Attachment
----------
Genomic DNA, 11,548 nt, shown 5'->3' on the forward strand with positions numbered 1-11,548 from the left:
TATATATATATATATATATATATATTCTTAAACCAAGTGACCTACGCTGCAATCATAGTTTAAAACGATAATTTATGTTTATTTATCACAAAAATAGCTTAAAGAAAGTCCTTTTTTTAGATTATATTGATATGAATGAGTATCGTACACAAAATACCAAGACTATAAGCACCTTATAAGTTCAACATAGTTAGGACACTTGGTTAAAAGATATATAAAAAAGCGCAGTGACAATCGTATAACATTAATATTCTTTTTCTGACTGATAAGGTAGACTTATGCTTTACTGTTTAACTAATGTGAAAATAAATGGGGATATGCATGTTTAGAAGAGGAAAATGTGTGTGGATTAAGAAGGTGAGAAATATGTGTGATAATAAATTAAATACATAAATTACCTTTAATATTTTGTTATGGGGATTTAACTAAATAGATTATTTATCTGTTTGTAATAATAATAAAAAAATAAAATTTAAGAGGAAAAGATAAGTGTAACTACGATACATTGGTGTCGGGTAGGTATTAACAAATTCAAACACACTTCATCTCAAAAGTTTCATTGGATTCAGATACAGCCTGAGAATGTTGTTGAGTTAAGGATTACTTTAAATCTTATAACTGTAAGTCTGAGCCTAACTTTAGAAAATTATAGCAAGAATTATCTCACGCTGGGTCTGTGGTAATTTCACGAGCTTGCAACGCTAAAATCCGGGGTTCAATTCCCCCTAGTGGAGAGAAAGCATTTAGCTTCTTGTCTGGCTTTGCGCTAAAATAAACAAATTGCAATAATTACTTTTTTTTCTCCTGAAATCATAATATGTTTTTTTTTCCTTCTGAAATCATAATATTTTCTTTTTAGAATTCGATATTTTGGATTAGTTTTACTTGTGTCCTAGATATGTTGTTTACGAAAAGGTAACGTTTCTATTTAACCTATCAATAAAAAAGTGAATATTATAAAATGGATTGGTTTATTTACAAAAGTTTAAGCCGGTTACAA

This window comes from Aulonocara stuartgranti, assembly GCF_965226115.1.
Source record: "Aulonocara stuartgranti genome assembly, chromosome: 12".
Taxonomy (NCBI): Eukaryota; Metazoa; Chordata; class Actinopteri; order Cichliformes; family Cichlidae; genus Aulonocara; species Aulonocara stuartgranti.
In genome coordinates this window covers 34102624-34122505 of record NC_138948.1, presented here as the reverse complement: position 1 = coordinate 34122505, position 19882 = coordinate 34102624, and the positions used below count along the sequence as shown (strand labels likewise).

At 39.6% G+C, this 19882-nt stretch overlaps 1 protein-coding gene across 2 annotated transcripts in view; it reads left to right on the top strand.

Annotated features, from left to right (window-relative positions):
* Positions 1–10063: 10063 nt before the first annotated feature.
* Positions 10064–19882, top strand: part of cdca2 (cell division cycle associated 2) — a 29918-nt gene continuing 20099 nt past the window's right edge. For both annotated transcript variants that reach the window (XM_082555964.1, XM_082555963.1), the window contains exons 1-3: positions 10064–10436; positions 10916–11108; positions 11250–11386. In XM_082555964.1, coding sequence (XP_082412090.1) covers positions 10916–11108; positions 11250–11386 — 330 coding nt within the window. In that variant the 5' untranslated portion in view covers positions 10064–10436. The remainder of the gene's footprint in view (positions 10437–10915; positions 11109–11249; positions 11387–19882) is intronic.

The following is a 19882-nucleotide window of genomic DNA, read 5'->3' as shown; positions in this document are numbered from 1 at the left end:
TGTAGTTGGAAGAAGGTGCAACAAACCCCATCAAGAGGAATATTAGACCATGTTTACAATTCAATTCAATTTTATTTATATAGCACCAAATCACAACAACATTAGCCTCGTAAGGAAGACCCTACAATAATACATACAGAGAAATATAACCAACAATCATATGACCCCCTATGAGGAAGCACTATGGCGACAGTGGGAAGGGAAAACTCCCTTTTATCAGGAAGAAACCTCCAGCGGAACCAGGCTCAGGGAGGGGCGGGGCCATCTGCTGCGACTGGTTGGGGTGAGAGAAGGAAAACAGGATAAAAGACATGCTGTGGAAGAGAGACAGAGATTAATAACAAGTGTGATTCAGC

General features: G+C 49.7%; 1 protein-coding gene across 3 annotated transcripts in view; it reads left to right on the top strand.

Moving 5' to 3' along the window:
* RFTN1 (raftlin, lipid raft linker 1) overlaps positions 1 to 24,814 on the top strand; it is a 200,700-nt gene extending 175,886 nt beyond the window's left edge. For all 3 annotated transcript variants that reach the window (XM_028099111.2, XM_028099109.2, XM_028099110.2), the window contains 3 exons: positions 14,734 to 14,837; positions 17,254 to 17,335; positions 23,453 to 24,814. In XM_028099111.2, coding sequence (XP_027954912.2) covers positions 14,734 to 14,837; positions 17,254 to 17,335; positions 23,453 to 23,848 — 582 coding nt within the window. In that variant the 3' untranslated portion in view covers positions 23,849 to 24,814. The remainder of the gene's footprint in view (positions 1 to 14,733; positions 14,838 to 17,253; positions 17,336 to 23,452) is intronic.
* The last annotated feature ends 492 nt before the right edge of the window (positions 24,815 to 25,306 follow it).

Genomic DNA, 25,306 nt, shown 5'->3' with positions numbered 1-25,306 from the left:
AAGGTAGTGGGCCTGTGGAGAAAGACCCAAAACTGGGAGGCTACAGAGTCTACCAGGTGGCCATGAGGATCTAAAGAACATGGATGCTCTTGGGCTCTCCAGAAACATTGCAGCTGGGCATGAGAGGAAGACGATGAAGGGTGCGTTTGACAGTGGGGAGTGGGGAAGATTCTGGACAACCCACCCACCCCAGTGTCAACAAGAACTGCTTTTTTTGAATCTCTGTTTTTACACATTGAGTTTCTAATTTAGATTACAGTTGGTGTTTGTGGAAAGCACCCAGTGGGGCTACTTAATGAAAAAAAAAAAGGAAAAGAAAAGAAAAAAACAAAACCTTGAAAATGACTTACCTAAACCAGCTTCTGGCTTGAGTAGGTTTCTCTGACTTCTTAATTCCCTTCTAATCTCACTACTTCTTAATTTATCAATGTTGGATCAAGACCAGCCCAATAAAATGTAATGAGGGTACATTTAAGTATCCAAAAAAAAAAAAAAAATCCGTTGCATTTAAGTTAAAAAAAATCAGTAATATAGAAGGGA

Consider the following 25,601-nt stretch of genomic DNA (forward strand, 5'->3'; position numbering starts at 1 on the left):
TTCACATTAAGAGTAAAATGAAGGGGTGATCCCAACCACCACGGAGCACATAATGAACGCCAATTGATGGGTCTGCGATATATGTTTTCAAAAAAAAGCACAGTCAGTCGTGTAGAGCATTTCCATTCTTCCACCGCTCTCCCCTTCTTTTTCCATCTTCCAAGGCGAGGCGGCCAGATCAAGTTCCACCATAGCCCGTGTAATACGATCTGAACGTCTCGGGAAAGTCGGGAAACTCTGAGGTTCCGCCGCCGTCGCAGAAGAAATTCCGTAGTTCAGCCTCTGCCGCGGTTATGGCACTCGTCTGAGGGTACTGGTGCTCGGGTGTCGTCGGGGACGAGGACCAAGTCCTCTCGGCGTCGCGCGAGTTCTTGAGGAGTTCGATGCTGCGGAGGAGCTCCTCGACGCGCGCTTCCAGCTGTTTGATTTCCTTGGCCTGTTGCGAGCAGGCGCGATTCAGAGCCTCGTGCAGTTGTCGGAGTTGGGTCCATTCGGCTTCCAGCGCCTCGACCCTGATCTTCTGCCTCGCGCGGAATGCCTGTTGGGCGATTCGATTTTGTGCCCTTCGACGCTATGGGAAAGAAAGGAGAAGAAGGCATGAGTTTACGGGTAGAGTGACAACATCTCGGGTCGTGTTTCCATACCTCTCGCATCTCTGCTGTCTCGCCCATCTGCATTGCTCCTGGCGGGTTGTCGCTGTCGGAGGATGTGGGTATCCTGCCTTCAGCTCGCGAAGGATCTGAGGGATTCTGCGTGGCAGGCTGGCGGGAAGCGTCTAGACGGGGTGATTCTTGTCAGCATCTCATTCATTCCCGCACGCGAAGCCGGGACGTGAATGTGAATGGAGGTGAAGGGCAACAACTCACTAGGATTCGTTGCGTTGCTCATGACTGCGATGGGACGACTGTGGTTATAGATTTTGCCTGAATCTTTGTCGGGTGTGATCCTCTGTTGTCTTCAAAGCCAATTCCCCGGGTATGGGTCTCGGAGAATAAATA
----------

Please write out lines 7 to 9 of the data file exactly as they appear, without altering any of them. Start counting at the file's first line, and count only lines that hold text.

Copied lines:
At 39.6% G+C, this 19882-nt stretch overlaps 1 protein-coding gene across 2 annotated transcripts in view; it reads left to right on the top strand.

Annotated features, from left to right (window-relative positions):
* Positions 1–10063: 10063 nt before the first annotated feature.